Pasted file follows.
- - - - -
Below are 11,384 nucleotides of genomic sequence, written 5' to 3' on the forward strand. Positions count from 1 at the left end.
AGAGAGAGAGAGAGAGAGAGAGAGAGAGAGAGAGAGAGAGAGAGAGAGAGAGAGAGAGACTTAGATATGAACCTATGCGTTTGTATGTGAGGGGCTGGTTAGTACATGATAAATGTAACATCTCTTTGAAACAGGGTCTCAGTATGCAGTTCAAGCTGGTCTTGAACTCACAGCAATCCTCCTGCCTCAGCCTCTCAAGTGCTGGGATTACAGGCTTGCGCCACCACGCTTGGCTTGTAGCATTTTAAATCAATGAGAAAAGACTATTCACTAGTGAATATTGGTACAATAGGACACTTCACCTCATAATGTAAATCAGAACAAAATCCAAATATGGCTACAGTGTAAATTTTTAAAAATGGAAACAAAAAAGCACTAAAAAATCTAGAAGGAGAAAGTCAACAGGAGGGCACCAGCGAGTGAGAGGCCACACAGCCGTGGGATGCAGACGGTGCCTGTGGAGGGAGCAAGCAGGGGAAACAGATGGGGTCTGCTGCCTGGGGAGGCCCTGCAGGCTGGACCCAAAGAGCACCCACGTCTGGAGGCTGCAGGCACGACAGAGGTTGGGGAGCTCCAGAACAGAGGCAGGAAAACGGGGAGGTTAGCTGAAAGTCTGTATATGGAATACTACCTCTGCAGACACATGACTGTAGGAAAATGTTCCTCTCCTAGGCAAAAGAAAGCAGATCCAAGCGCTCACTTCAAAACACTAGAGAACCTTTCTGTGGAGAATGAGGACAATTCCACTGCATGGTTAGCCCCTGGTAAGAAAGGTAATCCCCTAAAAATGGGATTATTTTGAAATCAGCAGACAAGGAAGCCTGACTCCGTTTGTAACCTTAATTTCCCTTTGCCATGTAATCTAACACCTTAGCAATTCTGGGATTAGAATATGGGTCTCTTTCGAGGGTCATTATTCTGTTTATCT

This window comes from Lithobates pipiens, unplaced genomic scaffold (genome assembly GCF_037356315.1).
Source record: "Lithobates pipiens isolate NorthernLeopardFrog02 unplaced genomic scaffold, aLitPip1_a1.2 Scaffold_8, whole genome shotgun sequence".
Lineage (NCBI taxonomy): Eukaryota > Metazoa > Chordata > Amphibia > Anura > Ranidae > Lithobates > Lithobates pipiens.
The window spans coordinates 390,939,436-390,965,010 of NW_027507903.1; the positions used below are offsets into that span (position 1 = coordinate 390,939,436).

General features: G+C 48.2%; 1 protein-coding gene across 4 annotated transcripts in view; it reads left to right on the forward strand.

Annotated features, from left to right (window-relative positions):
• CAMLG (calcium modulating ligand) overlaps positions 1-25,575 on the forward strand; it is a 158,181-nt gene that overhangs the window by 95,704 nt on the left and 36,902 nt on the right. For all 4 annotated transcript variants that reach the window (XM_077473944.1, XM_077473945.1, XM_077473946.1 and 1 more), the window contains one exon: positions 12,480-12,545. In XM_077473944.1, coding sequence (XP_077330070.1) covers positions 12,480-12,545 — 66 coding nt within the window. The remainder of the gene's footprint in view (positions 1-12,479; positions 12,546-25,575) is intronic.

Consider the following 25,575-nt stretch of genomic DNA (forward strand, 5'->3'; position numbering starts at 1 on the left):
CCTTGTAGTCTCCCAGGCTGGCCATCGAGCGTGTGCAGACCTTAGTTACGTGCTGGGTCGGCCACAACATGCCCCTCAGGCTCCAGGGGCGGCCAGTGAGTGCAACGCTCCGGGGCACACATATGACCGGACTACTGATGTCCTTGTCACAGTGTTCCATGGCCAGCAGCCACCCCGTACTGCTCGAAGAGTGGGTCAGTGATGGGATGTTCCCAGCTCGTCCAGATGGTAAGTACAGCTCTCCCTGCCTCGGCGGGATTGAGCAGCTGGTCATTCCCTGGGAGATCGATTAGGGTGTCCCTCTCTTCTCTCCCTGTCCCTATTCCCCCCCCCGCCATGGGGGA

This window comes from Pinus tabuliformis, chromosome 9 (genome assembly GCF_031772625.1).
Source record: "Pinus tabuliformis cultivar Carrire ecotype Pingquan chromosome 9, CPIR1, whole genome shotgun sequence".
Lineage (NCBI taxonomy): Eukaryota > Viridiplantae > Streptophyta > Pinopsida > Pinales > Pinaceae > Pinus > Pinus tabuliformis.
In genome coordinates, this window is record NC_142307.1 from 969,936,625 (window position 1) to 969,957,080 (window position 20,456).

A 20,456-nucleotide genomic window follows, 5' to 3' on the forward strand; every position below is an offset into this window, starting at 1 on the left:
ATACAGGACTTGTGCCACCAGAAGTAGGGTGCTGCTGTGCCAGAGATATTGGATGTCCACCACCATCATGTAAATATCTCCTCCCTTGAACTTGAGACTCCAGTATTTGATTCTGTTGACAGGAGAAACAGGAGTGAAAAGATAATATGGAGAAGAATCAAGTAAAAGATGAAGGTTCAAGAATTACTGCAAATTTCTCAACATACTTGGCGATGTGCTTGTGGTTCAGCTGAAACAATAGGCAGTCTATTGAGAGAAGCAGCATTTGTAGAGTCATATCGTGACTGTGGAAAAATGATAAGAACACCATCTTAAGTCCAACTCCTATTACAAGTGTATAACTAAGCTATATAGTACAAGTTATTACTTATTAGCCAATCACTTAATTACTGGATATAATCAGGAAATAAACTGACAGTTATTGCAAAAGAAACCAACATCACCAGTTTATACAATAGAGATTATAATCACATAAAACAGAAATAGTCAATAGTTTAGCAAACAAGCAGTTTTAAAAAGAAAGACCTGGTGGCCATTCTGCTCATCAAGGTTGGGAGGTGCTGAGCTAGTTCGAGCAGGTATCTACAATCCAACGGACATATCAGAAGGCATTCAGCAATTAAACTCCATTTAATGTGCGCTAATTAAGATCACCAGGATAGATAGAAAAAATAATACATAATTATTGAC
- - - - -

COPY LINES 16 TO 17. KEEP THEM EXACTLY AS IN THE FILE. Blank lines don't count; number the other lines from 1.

A 20,456-nucleotide genomic window follows, 5' to 3' on the forward strand; every position below is an offset into this window, starting at 1 on the left:
ATACAGGACTTGTGCCACCAGAAGTAGGGTGCTGCTGTGCCAGAGATATTGGATGTCCACCACCATCATGTAAATATCTCCTCCCTTGAACTTGAGACTCCAGTATTTGATTCTGTTGACAGGAGAAACAGGAGTGAAAAGATAATATGGAGAAGAATCAAGTAAAAGATGAAGGTTCAAGAATTACTGCAAATTTCTCAACATACTTGGCGATGTGCTTGTGGTTCAGCTGAAACAATAGGCAGTCTATTGAGAGAAGCAGCATTTGTAGAGTCATATCGTGACTGTGGAAAAATGATAAGAACACCATCTTAAGTCCAACTCCTATTACAAGTGTATAACTAAGCTATATAGTACAAGTTATTACTTATTAGCCAATCACTTAATTACTGGATATAATCAGGAAATAAACTGACAGTTATTGCAAAAGAAACCAACATCACCAGTTTATACAATAGAGATTATAATCACATAAAACAGAAATAGTCAATAGTTTAGCAAACAAGCAGTTTTAAAAAGAAAGACCTGGTGGCCATTCTGCTCATCAAGGTTGGGAGGTGCTGAGCTAGTTCGAGCAGGTATCTACAATCCAACGGACATATCAGAAGGCATTCAGCAATTAAACTCCATTTAATGTGCGCTAATTAAGATCACCAGGATAGATAGAAAAAATAATACATAATTATTGAC